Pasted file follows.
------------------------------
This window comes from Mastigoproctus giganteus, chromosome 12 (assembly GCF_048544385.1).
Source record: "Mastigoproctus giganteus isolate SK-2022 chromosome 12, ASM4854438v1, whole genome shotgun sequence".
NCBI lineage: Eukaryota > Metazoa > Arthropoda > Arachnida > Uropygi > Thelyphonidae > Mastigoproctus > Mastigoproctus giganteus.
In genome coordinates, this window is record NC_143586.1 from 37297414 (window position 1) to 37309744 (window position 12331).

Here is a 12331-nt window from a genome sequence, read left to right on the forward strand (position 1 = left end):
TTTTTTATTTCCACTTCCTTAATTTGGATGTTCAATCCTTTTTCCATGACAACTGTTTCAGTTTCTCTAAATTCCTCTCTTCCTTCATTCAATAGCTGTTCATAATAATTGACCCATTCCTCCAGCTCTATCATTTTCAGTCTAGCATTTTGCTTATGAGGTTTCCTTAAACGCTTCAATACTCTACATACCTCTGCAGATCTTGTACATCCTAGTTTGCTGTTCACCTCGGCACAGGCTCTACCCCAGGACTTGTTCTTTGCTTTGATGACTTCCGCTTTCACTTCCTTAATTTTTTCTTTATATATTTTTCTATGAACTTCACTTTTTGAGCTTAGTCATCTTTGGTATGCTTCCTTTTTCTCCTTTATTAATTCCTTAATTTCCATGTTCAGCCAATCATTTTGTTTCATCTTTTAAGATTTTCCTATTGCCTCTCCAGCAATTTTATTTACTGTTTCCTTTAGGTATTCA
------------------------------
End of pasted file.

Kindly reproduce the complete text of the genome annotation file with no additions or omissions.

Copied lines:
This window comes from Mastigoproctus giganteus, chromosome 12 (assembly GCF_048544385.1).
Source record: "Mastigoproctus giganteus isolate SK-2022 chromosome 12, ASM4854438v1, whole genome shotgun sequence".
NCBI lineage: Eukaryota > Metazoa > Arthropoda > Arachnida > Uropygi > Thelyphonidae > Mastigoproctus > Mastigoproctus giganteus.
In genome coordinates, this window is record NC_143586.1 from 37297414 (window position 1) to 37309744 (window position 12331).

Here is a 12331-nt window from a genome sequence, read left to right on the forward strand (position 1 = left end):
TTTTTTATTTCCACTTCCTTAATTTGGATGTTCAATCCTTTTTCCATGACAACTGTTTCAGTTTCTCTAAATTCCTCTCTTCCTTCATTCAATAGCTGTTCATAATAATTGACCCATTCCTCCAGCTCTATCATTTTCAGTCTAGCATTTTGCTTATGAGGTTTCCTTAAACGCTTCAATACTCTACATACCTCTGCAGATCTTGTACATCCTAGTTTGCTGTTCACCTCGGCACAGGCTCTACCCCAGGACTTGTTCTTTGCTTTGATGACTTCCGCTTTCACTTCCTTAATTTTTTCTTTATATATTTTTCTATGAACTTCACTTTTTGAGCTTAGTCATCTTTGGTATGCTTCCTTTTTCTCCTTTATTAATTCCTTAATTTCCATGTTCAGCCAATCATTTTGTTTCATCTTTTAAGATTTTCCTATTGCCTCTCCAGCAATTTTATTTACTGTTTCCTTTAGGTATTCA